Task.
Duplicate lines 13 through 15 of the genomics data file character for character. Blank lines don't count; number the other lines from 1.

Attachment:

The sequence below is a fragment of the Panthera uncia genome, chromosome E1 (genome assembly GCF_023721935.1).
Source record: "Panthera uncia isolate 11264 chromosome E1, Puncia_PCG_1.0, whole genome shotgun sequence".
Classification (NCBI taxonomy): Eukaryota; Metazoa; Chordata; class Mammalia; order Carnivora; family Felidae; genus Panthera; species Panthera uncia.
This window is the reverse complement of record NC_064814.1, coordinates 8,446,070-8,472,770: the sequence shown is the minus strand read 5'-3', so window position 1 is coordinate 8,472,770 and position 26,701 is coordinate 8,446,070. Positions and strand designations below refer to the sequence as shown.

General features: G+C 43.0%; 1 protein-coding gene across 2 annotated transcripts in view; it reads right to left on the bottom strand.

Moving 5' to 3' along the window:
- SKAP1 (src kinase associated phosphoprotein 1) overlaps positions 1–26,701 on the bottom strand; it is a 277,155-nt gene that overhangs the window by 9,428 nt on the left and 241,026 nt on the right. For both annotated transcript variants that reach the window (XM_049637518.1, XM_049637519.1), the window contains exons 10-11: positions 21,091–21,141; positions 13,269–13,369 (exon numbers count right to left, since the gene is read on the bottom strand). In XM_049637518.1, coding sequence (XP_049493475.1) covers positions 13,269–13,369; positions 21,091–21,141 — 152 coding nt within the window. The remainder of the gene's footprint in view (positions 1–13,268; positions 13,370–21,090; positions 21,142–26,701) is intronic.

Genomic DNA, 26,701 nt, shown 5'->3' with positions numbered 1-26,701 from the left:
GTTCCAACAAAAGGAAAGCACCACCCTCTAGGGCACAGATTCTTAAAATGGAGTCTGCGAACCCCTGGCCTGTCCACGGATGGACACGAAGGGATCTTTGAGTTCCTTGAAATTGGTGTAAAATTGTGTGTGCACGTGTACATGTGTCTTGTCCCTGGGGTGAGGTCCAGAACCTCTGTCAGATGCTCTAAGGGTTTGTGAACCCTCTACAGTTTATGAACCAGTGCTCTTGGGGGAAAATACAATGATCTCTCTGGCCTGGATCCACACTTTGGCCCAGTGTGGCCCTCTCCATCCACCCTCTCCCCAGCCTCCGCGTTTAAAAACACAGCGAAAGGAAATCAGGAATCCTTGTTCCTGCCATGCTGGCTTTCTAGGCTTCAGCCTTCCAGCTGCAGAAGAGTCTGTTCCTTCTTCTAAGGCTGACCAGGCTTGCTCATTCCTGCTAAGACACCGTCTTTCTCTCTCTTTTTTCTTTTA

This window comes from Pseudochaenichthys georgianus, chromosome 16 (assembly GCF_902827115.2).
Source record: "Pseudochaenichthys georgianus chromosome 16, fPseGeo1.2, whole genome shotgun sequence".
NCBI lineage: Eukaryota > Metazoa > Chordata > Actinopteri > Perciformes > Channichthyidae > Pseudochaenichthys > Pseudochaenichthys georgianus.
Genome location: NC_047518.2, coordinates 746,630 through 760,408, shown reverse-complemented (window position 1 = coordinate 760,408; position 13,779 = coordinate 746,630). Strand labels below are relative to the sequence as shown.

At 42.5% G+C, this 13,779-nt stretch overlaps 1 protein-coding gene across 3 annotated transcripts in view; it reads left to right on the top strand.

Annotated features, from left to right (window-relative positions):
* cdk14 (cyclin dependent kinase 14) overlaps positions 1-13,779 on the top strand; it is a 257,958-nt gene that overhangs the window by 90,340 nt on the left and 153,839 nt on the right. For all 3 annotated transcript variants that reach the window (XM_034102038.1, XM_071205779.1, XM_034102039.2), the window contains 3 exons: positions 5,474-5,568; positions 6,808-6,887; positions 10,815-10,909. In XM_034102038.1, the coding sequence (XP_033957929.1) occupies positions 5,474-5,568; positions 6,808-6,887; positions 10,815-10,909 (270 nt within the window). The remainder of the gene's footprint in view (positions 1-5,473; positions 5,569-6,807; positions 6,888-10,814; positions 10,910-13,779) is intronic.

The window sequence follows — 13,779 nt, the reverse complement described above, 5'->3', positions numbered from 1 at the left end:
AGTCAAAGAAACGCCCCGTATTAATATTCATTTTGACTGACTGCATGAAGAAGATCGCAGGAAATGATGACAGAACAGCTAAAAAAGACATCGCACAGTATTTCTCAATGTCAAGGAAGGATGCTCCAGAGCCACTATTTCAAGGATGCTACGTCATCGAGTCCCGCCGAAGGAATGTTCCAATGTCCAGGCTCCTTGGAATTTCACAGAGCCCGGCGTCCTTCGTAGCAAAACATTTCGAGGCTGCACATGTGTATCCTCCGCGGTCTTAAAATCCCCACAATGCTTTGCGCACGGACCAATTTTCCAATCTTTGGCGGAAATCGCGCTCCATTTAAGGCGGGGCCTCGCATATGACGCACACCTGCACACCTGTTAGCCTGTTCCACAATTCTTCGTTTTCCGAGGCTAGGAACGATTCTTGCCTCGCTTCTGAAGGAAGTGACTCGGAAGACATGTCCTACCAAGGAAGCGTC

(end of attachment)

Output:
Genome location: NC_047518.2, coordinates 746,630 through 760,408, shown reverse-complemented (window position 1 = coordinate 760,408; position 13,779 = coordinate 746,630). Strand labels below are relative to the sequence as shown.

At 42.5% G+C, this 13,779-nt stretch overlaps 1 protein-coding gene across 3 annotated transcripts in view; it reads left to right on the top strand.

Annotated features, from left to right (window-relative positions):